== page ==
It’s difficult to adapt books for the screen. Success usually happens in one of two circumstances: either the book is simple and easily expanded upon (“Where the Wild Things Are”) or the filmmaker does something wildly stylistic and transforms the material completely (Alfonso Cuarón’s “Harry Potter and the Prisoner of Azkaban”). Steven Spielberg’s film “The BFG” (in theaters now) falls into the former category. Roald Dahl’s original “BFG” is a dark British children’s novella starring a feisty protagonist named Sophie, and it’s relatively thin in volume but helped along by Quentin Blake’s sketchy black-and-white illustrations.
Spielberg fleshes the thin story out with a moving performance by Mark Rylance as the “Big Friendly Giant,” and by rendering the title character much sadder. This might not sound ideal for stoned-viewing, but the movie is equal parts melancholy, whimsical and sweet – children won’t notice the sadness in it, and adults will appreciate the emotional complexity. Sophie is an excellent cinematic role model, an orphaned intellectual who isn’t dreamy or imaginative. It’s refreshing to see a purely practical little girl on-screen, as they are quite rare. Not all girls like to play dress-up.
In Dahl’s book, the BFG is lonely. His fellow giants are larger and meaner than he is, so he’s picked on and misunderstood. But Spielberg adds immortality to the giant’s burden, as well as hints of a previous relationship with a kid before Sophie (that didn’t work out). Immortal beings can’t exactly keep their friends around forever. The book notes the BFG’s oversized ears listening to ants whispering to each other or children breathing in their beds; but the film reveals the inherent downside of this superpower. Though BFG hears all the secret wonders of the world, he also hears the terrible stuff. His eyes grow wide when he recalls suffering and grief.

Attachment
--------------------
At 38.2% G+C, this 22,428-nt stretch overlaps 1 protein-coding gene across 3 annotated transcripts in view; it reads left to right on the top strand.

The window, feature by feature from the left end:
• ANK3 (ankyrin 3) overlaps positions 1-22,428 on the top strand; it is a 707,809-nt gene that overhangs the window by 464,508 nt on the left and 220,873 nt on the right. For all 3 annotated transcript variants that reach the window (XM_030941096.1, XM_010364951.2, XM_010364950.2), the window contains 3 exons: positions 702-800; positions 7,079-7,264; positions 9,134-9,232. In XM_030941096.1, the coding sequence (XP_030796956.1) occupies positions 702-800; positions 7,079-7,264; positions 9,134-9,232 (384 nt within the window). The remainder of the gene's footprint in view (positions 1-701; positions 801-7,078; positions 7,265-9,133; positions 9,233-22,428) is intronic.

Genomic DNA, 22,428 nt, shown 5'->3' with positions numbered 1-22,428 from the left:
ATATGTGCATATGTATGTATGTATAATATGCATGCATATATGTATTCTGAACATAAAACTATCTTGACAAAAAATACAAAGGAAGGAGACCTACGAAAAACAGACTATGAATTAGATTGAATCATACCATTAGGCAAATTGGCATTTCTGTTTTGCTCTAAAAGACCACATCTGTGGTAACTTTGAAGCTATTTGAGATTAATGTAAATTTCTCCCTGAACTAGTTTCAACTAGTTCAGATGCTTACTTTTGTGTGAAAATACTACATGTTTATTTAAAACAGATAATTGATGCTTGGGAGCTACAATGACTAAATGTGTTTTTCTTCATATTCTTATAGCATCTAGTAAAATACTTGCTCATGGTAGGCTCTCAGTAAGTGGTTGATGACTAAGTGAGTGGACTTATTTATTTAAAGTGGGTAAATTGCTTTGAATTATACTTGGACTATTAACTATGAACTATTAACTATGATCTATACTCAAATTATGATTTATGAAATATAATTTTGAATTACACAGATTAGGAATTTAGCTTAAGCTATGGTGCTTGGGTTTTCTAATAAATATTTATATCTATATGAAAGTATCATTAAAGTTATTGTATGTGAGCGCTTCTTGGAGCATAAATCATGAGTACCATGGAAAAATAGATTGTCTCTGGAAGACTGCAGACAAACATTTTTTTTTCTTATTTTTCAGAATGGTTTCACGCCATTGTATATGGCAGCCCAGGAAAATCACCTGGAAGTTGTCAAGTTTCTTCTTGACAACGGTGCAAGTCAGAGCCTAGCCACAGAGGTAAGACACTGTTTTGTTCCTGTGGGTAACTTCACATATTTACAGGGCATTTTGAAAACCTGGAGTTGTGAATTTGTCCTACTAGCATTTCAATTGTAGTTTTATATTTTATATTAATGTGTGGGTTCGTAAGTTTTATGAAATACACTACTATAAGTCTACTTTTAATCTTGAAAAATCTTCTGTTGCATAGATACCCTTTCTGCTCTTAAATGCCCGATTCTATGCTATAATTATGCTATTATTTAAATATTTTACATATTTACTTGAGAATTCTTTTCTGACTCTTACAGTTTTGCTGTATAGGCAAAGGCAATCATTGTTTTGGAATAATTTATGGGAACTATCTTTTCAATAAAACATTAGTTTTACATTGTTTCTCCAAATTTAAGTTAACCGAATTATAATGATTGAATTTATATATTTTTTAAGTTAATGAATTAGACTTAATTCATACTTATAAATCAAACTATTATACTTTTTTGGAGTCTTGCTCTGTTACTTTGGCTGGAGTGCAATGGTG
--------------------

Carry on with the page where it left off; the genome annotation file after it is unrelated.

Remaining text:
“The BFG” is inspiring, in its gentle way. If you’re a joker, smoker or midnight toker who feels not-good-enough or mediocre, the BFG is a giant who feels your pain. He does his best, but suspects himself slightly worthless. After befriending Sophie and the Queen of England (British etiquette requires her servers to dote on him politely at the palace, despite his monstrous size), the BFG finds his place in the world.
— Anya Jaremko-Greenwold